The cybersecurity environment has been through a lot of changes recently. Take the ongoing cyber conflict between Russia and Ukraine, for example. The massive magnitude of Russian cyberattacks on Ukraine was detailed in a study provided by Microsoft. Citizens and national infrastructure were attacked by a variety of threat groups. Furthermore, harmful malware was used in the attacks to impair essential systems and deny citizens access to information and life services.
Getting into the intricacies
At least six different Russian actors conducted over 237 strikes in the run-up to the invasion. All of these attacks were damaging, and many of them are still going on.
Hundreds of systems belonging to Ukrainian banking, government, energy, and IT firms were targeted by GRU operations.
CaddyWiper, WhisperGate, FoxBlade, DesertBlade, DoubleZero, and Industroyer2 are some of the damaging viruses found by MSTIC.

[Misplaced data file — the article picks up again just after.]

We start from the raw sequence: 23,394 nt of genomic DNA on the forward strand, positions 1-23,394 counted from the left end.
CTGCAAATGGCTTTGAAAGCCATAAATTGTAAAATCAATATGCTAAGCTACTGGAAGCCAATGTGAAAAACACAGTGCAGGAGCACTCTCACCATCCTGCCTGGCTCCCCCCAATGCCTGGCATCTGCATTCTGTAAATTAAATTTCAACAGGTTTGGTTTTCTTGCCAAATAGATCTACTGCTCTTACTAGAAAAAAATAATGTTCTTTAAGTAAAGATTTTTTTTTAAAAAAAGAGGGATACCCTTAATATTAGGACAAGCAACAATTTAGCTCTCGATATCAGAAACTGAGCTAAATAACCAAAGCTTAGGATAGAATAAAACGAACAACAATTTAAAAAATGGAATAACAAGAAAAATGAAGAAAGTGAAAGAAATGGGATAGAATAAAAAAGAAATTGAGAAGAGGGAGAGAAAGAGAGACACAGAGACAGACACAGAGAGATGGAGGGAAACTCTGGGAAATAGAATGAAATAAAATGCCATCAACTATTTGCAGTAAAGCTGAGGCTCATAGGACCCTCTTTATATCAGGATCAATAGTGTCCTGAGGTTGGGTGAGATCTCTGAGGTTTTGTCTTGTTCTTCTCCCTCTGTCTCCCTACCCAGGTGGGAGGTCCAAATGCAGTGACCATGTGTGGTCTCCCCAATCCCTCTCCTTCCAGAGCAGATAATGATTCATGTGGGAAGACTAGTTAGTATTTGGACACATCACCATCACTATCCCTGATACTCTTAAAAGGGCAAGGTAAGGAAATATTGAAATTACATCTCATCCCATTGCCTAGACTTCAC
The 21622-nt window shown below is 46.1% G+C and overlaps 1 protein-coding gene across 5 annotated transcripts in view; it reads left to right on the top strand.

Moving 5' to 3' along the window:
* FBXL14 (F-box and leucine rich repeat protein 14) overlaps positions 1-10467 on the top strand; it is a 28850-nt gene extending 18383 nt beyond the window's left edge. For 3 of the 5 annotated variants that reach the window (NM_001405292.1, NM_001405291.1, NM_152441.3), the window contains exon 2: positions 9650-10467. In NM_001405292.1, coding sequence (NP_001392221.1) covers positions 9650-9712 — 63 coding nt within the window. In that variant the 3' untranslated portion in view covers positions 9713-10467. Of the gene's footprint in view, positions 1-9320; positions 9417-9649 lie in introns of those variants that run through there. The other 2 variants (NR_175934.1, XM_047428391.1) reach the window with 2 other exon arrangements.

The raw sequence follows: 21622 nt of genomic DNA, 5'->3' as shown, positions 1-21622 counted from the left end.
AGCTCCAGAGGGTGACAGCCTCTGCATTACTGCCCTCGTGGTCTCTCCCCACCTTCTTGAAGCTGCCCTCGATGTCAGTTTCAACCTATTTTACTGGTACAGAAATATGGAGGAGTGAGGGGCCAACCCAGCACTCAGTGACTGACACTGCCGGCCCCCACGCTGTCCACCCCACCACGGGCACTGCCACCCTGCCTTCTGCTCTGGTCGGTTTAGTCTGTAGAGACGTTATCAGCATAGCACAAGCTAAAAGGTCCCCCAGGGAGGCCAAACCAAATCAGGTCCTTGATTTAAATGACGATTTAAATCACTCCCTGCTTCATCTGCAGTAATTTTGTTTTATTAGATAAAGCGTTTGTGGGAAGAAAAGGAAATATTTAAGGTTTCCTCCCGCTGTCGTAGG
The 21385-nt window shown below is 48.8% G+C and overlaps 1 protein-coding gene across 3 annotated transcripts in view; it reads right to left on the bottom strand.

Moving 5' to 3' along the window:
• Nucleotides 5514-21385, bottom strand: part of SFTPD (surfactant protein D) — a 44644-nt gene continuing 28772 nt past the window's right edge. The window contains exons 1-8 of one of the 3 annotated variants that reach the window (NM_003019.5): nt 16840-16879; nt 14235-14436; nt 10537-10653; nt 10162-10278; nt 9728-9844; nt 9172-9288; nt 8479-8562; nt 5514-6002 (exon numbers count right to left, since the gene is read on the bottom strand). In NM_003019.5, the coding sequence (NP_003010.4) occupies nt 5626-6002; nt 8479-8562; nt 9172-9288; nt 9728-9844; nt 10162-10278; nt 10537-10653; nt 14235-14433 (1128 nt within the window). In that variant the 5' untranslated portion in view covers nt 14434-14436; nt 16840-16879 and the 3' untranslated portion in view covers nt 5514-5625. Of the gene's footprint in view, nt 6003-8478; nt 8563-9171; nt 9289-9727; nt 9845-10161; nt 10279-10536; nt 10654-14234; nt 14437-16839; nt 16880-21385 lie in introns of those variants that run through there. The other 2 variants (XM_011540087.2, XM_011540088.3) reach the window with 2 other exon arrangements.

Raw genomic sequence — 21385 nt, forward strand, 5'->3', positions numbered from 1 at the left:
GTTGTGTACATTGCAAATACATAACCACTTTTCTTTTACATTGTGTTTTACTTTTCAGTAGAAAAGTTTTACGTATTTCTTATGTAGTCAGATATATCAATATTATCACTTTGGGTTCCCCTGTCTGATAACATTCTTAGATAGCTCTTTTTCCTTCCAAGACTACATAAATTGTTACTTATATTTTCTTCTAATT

More than 40% of the assaults were directed at enterprises involved in vital infrastructure. Civilians, the government, the economy, and the military all suffered as a result of these attacks.
Government entities at the local, regional, and national levels were targeted in more than 30% of the assaults.
Since at least March 2021, groups affiliated with the GRU—APT28, Gamaredon, Sandworm, UNC2452/2652, DEV-0586, and Turla—have been detected pre-positioning for combat.
Hundreds of computers were permanently and discreetly destroyed by around 40 assaults between February 23 and April 8.
Why is this significant?
To acquire initial access to the target, the attackers employ a range of assault strategies. Phishing, infecting upstream IT service providers, and utilising unpatched defects are just a few examples.
They can use this access to initiate actions such as data exfiltration, data destruction, and persistence.
Russian threat actors disrupted, infiltrated, or destroyed a wide range of vital infrastructure and government networks as part of their operations.
The deluge of attacks is expected to continue, according to Microsoft analysts, given the perpetrators’ harmful behaviour and geopolitical goals. Furthermore, they expect both the communications and energy industries to be severely damaged. As a result, CISA, cyber authorities, and the US government should issue notifications, and necessary defensive measures should be put in place.